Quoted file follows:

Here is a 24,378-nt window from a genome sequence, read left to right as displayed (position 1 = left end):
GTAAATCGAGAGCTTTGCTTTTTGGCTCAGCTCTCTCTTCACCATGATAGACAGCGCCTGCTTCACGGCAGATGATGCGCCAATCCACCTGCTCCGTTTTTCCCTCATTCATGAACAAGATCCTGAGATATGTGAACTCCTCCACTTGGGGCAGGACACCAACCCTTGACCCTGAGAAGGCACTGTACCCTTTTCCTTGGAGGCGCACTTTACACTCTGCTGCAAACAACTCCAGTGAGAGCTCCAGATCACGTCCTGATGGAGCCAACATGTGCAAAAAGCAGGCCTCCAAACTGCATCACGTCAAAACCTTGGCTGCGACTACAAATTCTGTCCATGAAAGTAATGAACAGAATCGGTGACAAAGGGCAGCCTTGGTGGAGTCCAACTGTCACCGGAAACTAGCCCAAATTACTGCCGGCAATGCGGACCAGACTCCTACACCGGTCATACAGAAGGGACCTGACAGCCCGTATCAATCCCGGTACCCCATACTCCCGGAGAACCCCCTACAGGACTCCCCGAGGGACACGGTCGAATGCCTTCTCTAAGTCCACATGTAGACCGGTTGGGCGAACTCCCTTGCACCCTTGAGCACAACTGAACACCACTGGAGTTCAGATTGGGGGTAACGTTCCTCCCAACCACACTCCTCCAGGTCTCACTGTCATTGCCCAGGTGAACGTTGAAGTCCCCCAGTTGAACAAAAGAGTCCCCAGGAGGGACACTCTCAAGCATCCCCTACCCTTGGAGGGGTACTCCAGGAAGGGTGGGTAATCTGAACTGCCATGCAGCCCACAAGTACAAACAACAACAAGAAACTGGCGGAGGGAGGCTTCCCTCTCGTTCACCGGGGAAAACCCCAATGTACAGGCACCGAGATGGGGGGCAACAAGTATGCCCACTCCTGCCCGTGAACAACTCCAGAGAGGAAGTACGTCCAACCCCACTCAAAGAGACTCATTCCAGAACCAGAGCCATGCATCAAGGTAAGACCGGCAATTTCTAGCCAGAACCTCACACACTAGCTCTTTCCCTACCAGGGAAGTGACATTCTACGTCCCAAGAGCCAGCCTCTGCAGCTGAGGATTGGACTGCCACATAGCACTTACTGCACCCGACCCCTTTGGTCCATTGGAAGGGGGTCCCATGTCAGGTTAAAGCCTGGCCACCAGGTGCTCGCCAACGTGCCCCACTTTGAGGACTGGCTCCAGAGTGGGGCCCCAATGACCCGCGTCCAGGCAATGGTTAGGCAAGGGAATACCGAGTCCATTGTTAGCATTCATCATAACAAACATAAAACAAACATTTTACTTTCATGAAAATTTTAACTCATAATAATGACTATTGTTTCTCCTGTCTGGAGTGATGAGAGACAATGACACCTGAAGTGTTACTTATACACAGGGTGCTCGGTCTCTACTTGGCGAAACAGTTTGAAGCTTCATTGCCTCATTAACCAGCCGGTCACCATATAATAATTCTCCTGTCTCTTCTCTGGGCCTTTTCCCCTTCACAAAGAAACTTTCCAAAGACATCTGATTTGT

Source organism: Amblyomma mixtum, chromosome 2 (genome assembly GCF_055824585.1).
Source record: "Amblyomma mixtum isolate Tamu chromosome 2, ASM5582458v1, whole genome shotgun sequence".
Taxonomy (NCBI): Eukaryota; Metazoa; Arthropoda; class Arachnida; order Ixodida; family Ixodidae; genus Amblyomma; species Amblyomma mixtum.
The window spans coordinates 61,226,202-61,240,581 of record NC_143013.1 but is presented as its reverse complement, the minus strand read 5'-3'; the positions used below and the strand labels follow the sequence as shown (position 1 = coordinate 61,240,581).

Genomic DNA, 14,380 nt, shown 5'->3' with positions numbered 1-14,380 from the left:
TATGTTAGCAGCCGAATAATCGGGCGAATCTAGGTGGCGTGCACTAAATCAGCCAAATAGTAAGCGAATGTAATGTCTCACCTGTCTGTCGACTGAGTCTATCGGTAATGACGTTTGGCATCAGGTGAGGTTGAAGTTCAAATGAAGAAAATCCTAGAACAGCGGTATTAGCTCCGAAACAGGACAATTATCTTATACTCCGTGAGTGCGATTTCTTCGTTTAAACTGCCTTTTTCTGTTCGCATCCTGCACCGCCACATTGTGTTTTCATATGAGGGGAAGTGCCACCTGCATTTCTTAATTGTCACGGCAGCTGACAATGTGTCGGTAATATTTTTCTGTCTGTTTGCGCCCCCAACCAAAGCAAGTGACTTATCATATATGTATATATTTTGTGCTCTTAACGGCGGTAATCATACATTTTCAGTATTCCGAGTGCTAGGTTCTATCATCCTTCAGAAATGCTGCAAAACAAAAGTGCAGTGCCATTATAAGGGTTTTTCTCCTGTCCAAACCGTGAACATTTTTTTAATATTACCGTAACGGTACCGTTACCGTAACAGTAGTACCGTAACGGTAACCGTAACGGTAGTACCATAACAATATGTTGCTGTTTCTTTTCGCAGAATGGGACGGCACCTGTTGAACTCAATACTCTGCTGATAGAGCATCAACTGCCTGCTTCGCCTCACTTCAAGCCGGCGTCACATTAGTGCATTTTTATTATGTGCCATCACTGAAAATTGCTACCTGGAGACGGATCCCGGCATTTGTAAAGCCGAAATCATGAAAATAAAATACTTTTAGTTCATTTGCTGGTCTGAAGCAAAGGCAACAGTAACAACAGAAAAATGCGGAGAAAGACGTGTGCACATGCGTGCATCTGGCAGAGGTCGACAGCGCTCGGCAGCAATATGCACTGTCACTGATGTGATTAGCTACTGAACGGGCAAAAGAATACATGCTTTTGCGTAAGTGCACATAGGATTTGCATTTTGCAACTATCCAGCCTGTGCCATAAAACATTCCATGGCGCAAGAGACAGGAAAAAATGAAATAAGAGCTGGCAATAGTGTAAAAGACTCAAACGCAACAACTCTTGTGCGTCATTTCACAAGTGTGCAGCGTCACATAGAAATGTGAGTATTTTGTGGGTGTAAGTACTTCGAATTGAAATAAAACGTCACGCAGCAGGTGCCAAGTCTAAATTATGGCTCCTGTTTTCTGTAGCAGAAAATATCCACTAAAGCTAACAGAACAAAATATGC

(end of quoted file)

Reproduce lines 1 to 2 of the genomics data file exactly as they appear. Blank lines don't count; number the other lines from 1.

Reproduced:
Here is a 24,378-nt window from a genome sequence, read left to right as displayed (position 1 = left end):
GTAAATCGAGAGCTTTGCTTTTTGGCTCAGCTCTCTCTTCACCATGATAGACAGCGCCTGCTTCACGGCAGATGATGCGCCAATCCACCTGCTCCGTTTTTCCCTCATTCATGAACAAGATCCTGAGATATGTGAACTCCTCCACTTGGGGCAGGACACCAACCCTTGACCCTGAGAAGGCACTGTACCCTTTTCCTTGGAGGCGCACTTTACACTCTGCTGCAAACAACTCCAGTGAGAGCTCCAGATCACGTCCTGATGGAGCCAACATGTGCAAAAAGCAGGCCTCCAAACTGCATCACGTCAAAACCTTGGCTGCGACTACAAATTCTGTCCATGAAAGTAATGAACAGAATCGGTGACAAAGGGCAGCCTTGGTGGAGTCCAACTGTCACCGGAAACTAGCCCAAATTACTGCCGGCAATGCGGACCAGACTCCTACACCGGTCATACAGAAGGGACCTGACAGCCCGTATCAATCCCGGTACCCCATACTCCCGGAGAACCCCCTACAGGACTCCCCGAGGGACACGGTCGAATGCCTTCTCTAAGTCCACATGTAGACCGGTTGGGCGAACTCCCTTGCACCCTTGAGCACAACTGAACACCACTGGAGTTCAGATTGGGGGTAACGTTCCTCCCAACCACACTCCTCCAGGTCTCACTGTCATTGCCCAGGTGAACGTTGAAGTCCCCCAGTTGAACAAAAGAGTCCCCAGGAGGGACACTCTCAAGCATCCCCTACCCTTGGAGGGGTACTCCAGGAAGGGTGGGTAATCTGAACTGCCATGCAGCCCACAAGTACAAACAACAACAAGAAACTGGCGGAGGGAGGCTTCCCTCTCGTTCACCGGGGAAAACCCCAATGTACAGGCACCGAGATGGGGGGCAACAAGTATGCCCACTCCTGCCCGTGAACAACTCCAGAGAGGAAGTACGTCCAACCCCACTCAAAGAGACTCATTCCAGAACCAGAGCCATGCATCAAGGTAAGACCGGCAATTTCTAGCCAGAACCTCACACACTAGCTCTTTCCCTACCAGGGAAGTGACATTCTACGTCCCAAGAGCCAGCCTCTGCAGCTGAGGATTGGACTGCCACATAGCACTTACTGCACCCGACCCCTTTGGTCCATTGGAAGGGGGTCCCATGTCAGGTTAAAGCCTGGCCACCAGGTGCTCGCCAACGTGCCCCACTTTGAGGACTGGCTCCAGAGTGGGGCCCCAATGACCCGCGTCCAGGCAATGGTTAGGCAAGGGAATACCGAGTCCATTGTTAGCATTCATCATAACAAACATAAAACAAACATTTTACTTTCATGAAAATTTTAACTCATAATAATGACTATTGTTTCTCCTGTCTGGAGTGATGAGAGACAATGACACCTGAAGTGTTACTTATACACAGGGTGCTCGGTCTCTACTTGGCGAAACAGTTTGAAGCTTCATTGCCTCATTAACCAGCCGGTCACCATATAATAATTCTCCTGTCTCTTCTCTGGGCCTTTTCCCCTTCACAAAGAAACTTTCCAAAGACATCTGATTTGT